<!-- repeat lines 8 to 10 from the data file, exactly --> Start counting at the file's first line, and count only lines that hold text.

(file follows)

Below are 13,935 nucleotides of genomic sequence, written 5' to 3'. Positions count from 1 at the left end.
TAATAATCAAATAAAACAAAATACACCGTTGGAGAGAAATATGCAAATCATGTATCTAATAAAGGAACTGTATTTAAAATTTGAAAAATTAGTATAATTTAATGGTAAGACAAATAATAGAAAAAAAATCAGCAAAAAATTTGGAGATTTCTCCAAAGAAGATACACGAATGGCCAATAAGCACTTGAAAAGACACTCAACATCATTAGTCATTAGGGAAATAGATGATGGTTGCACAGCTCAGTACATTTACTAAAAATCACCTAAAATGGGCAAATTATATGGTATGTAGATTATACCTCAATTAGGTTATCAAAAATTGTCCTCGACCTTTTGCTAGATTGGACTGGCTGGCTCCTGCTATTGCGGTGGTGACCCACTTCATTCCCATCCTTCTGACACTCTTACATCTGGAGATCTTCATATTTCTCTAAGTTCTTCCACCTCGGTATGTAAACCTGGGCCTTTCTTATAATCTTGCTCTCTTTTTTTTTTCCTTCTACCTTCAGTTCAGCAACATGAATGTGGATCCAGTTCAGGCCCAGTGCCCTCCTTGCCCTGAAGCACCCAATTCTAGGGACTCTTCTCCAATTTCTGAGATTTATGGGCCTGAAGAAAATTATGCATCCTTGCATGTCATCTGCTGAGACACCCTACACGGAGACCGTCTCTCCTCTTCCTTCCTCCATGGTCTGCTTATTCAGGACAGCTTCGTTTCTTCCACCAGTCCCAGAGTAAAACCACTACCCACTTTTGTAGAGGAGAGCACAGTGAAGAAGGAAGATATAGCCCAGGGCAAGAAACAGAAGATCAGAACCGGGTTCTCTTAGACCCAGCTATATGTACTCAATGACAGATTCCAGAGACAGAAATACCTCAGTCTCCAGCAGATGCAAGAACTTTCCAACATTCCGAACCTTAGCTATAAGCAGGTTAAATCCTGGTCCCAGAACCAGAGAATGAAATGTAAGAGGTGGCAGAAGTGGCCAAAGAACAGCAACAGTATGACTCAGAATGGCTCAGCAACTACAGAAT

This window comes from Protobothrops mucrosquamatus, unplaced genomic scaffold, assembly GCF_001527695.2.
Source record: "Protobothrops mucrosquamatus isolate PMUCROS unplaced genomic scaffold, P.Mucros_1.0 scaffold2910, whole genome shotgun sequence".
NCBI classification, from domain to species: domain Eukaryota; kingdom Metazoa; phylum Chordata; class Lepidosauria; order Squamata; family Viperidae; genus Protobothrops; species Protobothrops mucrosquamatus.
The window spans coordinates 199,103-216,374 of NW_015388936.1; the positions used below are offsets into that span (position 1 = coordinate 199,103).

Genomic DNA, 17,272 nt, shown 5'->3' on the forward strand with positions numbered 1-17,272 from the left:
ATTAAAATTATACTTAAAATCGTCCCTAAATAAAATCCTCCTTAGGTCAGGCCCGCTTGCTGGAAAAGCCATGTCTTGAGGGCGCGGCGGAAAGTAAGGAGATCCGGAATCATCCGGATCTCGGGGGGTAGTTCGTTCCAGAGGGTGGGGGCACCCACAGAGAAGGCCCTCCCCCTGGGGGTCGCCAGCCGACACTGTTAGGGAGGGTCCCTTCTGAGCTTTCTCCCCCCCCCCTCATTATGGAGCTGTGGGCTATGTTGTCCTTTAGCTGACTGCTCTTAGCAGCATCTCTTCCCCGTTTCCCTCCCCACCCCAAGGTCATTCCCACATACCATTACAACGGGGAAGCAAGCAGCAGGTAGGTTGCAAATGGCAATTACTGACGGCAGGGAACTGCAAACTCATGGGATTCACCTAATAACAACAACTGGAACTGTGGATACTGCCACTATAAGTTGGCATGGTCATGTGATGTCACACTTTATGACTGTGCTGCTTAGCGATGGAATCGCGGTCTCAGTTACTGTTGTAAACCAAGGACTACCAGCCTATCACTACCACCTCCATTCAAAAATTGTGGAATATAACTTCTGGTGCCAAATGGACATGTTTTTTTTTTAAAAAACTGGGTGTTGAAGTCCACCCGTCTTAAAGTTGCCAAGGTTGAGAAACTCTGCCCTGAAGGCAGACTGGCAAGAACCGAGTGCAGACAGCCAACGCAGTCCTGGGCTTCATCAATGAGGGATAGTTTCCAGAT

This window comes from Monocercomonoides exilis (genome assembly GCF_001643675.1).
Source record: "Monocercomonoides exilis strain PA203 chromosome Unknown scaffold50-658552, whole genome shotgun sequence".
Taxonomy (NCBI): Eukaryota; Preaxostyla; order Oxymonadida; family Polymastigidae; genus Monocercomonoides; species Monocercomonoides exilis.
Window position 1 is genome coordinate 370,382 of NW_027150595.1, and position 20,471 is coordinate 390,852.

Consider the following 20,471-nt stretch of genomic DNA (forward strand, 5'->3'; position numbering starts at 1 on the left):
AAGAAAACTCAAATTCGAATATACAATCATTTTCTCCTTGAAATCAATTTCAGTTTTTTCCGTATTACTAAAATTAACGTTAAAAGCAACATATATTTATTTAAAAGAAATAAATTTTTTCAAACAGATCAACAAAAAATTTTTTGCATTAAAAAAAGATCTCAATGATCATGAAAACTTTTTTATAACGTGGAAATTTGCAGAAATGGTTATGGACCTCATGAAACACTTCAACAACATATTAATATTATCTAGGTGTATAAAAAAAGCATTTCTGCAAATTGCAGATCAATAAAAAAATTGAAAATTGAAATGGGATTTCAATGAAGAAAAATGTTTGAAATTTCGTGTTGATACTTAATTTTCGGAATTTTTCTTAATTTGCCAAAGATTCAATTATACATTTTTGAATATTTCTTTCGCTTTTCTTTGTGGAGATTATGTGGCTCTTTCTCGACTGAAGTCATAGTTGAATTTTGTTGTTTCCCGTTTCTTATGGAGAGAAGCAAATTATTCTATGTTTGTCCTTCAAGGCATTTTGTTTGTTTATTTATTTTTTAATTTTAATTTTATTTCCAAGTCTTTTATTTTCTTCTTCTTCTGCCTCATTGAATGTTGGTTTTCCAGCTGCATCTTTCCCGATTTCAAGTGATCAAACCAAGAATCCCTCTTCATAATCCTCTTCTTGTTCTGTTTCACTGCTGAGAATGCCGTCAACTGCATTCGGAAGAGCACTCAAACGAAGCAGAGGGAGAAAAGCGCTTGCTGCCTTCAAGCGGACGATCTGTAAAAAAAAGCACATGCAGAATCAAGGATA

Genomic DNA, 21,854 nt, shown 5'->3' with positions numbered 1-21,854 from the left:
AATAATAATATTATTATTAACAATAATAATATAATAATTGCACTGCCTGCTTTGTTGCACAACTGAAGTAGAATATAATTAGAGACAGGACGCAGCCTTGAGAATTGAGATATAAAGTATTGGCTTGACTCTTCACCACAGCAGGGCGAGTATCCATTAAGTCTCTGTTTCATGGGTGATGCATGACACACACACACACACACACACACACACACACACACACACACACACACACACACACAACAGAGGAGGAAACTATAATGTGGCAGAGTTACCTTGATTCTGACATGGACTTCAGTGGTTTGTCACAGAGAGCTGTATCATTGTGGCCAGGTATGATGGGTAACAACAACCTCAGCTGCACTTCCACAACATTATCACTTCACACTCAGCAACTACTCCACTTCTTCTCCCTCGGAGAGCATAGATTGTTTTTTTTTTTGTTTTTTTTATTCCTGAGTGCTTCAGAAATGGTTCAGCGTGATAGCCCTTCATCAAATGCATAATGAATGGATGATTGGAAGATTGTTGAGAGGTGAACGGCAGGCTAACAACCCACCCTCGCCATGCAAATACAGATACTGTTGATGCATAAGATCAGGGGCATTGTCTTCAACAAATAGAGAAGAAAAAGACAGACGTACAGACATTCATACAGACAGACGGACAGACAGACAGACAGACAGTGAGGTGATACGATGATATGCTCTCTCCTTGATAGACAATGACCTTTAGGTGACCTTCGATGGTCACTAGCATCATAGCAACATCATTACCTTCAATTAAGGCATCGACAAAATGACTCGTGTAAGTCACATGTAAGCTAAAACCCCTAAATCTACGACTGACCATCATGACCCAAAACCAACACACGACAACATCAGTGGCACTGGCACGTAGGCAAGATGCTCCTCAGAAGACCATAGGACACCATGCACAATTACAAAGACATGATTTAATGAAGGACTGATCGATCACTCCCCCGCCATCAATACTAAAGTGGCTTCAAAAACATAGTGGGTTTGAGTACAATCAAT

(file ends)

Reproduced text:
ATTAAAATTATACTTAAAATCGTCCCTAAATAAAATCCTCCTTAGGTCAGGCCCGCTTGCTGGAAAAGCCATGTCTTGAGGGCGCGGCGGAAAGTAAGGAGATCCGGAATCATCCGGATCTCGGGGGGTAGTTCGTTCCAGAGGGTGGGGGCACCCACAGAGAAGGCCCTCCCCCTGGGGGTCGCCAGCCGACACTGTTAGGGAGGGTCCCTTCTGAGCTTTCTCCCCCCCCCCTCATTATGGAGCTGTGGGCTATGTTGTCCTTTAGCTGACTGCTCTTAGCAGCATCTCTTCCCCGTTTCCCTCCCCACCCCAAGGTCATTCCCACATACCATTACAACGGGGAAGCAAGCAGCAGGTAGGTTGCAAATGGCAATTACTGACGGCAGGGAACTGCAAACTCATGGGATTCACCTAATAACAACAACTGGAACTGTGGATACTGCCACTATAAGTTGGCATGGTCATGTGATGTCACACTTTATGACTGTGCTGCTTAGCGATGGAATCGCGGTCTCAGTTACTGTTGTAAACCAAGGACTACCAGCCTATCACTACCACCTCCATTCAAAAATTGTGGAATATAACTTCTGGTGCCAAATGGACATGTTTTTTTTTTAAAAAACTGGGTGTTGAAGTCCACCCGTCTTAAAGTTGCCAAGGTTGAGAAACTCTGCCCTGAAGGCAGACTGGCAAGAACCGAGTGCAGACAGCCAACGCAGTCCTGGGCTTCATCAATGAGGGATAGTTTCCAGAT

This window comes from Monocercomonoides exilis (genome assembly GCF_001643675.1).
Source record: "Monocercomonoides exilis strain PA203 chromosome Unknown scaffold50-658552, whole genome shotgun sequence".